“The ramblings and grumblings of author Ad Hudler”

A word on prep schools and MILF's
Friday, September 19, 2008

In my upcoming novel, Man of the House I have some fun with the prep-school culture, its parents and teachers. After moving from Georgia to Florida eight years ago we put our daughter in the most exclusive prep school Lee County, Florida had to offer because we didn't like the neighborhood grammar school. It was one of the toughest choices we ever made. My wife and I have always been big supporters of public schools, and in Macon our daughter attended an inner-city, nearly-all-black school with an incredible geography-history focus. (Everyone should be a minority at some time in their lives; it changes the way you see things.)

Anyway, you can imagine the shock our kid felt, going from that environment to a school where 4th-graders had their own Palm Pilots and families flew their private planes to Disneyworld for the weekend. Of course, I HAD to have some fun with these moms in my book ...

" ... I judge a book by its cover, especially when it comes to people. It comes from being a minority, shut out of the world that you rightfully live in because you are different (Read: Caregiver with penis), always on the outside, looking in, gauging peoples' reactions to you, wondering how you can get inside and how you would act once you get there. I don't care. I make the most of it. I compile Judge-a-Book-by-its-Cover lists. I'm very good at this.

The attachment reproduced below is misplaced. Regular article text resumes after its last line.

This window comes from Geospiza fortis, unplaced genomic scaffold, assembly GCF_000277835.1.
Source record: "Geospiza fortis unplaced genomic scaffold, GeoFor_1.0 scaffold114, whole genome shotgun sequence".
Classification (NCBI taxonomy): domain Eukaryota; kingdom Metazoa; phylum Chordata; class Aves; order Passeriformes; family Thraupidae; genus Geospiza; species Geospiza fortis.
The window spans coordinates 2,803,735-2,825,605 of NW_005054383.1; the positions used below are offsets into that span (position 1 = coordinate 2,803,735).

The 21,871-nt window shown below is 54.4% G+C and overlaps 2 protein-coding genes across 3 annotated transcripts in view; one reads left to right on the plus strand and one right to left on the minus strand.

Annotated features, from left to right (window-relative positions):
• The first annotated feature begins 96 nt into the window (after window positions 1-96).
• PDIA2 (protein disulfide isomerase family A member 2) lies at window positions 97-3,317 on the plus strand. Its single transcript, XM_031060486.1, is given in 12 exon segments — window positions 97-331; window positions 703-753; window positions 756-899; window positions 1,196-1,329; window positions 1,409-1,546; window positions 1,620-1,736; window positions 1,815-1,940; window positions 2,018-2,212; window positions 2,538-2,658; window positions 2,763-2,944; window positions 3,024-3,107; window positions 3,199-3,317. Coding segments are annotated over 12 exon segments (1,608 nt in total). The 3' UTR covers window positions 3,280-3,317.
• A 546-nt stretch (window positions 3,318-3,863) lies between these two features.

Percentage of prep-school moms who assume you know who their husbands are and what company or practice they own: 92

Percentage of prep-school moms who have had needles or scalpels penetrate their skin in the past six months for reasons other than true illness: 63

Average number of meals these women cook from scratch at home each week: 1

Percentage of prep-school moms who wear cute little tennis outfits but don't actually play tennis: 28

Number of times these women's ponytails bounce in 30 seconds due to fake-exuberant head-nodding while chatting with another such woman: 8

Hey, you know what? Stereotypes exist for a reason: they're generally true. It's a critical-mass thing. Our survival instinct pushes us to fit into a group. If we didn't fit in we wouldn't be accepted by our peers, and survival would be tougher, so we unconsciously start dressing and talking and thinking alike. Before you know it, we've created a template of humanity.

Waiting in the pickup line for my daughter was definite eye-candy time. Even the high-school boys at that prep school liked to ogle the MILF's. In fact, that's where I learned the word: from my daughter's peers.


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